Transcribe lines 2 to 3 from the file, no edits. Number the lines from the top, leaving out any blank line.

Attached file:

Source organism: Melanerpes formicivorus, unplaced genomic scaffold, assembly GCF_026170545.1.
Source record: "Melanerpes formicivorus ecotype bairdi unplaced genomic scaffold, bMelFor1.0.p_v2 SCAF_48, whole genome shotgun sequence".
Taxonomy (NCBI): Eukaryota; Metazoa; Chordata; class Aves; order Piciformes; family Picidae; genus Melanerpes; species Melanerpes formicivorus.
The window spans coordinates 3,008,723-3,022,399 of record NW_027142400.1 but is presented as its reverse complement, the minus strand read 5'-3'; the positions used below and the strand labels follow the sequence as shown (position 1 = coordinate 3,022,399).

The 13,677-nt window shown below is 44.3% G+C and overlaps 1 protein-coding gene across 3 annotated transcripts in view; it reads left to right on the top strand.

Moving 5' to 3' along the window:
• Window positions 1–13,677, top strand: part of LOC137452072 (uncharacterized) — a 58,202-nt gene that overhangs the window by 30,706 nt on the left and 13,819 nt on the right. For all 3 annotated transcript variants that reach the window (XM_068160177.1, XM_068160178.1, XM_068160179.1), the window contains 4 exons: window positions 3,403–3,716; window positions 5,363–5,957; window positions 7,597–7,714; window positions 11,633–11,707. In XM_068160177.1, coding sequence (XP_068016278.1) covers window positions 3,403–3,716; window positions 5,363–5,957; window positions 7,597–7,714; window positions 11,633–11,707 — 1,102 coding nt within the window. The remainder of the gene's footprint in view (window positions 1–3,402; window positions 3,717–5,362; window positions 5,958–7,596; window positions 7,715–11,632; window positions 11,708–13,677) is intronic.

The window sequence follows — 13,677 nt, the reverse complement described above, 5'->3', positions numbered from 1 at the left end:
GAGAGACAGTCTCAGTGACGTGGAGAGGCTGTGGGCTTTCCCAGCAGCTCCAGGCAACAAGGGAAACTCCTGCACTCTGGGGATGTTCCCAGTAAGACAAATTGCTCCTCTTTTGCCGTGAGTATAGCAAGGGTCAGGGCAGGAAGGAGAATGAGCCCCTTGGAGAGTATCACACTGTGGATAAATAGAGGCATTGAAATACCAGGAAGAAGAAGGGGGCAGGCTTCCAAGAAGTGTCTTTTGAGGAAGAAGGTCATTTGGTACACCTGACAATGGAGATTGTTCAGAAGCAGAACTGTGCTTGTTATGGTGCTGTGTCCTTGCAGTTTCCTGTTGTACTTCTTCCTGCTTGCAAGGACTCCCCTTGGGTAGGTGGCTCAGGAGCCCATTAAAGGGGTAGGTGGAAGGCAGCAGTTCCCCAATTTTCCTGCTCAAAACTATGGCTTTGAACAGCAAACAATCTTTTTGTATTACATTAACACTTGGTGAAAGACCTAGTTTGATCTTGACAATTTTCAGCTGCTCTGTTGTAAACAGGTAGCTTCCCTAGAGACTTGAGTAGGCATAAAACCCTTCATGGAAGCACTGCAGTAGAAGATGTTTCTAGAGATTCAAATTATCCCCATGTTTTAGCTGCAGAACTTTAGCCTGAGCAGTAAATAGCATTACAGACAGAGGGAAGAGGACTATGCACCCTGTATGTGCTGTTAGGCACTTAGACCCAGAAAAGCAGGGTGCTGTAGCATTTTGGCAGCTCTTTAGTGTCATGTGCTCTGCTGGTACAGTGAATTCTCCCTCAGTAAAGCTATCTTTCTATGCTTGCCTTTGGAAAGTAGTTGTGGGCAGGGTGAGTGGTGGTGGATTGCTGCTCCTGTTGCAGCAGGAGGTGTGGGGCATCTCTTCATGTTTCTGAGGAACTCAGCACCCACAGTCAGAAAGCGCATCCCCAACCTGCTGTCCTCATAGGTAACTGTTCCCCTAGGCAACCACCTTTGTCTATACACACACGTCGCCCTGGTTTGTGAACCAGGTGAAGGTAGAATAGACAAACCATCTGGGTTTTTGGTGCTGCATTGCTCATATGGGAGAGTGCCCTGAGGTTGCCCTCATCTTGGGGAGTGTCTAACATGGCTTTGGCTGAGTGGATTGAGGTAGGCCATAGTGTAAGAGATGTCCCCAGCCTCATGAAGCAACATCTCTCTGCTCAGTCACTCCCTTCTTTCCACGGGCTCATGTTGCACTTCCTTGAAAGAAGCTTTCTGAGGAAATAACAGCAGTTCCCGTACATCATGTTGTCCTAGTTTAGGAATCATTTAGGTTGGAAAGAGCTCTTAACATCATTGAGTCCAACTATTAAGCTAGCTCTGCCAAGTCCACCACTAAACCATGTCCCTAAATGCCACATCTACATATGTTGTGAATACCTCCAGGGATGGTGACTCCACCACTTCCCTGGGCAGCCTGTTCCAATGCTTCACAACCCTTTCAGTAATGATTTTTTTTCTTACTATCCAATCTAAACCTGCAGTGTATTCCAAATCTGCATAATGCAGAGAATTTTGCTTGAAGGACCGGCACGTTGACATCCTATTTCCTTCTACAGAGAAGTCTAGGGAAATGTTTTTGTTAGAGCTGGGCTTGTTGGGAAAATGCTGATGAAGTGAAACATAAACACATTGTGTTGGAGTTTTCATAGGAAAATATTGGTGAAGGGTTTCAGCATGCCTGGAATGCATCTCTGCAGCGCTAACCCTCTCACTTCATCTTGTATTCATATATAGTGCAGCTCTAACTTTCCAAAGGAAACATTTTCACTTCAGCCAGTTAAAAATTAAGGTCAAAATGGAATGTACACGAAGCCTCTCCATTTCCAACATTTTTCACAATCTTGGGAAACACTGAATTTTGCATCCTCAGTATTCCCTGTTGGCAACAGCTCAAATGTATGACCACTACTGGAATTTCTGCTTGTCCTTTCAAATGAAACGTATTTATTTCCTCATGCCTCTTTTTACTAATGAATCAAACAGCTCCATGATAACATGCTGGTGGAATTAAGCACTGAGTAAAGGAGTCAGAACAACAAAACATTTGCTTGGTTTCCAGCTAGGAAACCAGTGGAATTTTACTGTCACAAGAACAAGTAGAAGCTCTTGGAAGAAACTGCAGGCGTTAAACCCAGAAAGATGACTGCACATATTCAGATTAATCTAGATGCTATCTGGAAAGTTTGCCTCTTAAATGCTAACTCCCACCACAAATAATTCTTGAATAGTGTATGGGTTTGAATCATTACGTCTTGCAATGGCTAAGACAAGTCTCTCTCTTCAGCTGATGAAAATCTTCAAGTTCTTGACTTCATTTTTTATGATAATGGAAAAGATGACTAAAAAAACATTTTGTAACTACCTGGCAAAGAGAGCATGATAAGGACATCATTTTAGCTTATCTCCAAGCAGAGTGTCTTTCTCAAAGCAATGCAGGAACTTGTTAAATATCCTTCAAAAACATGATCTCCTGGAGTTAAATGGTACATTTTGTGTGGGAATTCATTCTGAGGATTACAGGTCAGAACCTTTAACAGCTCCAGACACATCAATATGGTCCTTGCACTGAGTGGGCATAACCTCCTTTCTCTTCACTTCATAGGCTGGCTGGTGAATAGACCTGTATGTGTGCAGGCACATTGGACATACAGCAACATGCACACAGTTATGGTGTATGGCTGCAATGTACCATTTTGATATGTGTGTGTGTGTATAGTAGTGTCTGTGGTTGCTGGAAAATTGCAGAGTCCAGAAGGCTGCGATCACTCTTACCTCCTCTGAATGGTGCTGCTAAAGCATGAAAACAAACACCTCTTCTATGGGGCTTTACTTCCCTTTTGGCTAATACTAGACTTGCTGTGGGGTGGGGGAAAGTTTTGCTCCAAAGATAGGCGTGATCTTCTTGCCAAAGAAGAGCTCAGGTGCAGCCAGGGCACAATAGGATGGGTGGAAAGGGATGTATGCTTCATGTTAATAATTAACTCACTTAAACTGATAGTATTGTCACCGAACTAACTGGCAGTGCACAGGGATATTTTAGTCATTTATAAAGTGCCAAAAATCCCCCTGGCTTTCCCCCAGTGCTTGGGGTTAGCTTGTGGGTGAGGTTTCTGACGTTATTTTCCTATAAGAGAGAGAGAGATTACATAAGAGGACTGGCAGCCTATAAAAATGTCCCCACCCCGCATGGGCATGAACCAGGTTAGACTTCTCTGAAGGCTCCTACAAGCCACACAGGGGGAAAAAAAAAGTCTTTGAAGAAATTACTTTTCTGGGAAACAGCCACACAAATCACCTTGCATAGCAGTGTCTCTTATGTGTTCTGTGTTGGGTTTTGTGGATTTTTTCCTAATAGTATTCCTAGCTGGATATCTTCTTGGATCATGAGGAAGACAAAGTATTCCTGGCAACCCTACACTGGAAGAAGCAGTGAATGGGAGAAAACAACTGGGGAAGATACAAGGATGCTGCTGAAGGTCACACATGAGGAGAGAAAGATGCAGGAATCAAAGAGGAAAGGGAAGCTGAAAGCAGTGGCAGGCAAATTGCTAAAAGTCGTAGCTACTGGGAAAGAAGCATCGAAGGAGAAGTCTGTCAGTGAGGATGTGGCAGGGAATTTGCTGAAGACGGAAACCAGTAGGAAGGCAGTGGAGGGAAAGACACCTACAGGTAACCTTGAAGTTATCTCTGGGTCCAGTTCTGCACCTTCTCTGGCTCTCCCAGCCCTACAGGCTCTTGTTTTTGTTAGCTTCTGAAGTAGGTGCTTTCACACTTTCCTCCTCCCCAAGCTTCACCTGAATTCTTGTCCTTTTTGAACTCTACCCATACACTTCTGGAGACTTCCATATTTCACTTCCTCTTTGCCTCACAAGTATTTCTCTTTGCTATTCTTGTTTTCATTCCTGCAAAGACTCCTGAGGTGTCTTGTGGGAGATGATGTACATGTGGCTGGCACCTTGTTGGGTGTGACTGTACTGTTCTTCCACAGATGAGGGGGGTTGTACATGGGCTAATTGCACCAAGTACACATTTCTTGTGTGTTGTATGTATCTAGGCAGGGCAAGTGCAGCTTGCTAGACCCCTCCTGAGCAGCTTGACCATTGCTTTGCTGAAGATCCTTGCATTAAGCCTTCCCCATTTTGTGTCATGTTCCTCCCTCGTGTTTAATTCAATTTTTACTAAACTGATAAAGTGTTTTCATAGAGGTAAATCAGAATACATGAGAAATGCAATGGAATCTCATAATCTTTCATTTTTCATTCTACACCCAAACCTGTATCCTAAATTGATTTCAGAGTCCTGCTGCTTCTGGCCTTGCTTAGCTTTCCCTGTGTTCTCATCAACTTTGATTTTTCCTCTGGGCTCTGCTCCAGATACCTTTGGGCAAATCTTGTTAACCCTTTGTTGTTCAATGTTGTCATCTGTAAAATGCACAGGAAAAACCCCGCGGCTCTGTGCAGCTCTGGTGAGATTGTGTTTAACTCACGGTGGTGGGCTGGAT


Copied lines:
Source record: "Melanerpes formicivorus ecotype bairdi unplaced genomic scaffold, bMelFor1.0.p_v2 SCAF_48, whole genome shotgun sequence".
Taxonomy (NCBI): Eukaryota; Metazoa; Chordata; class Aves; order Piciformes; family Picidae; genus Melanerpes; species Melanerpes formicivorus.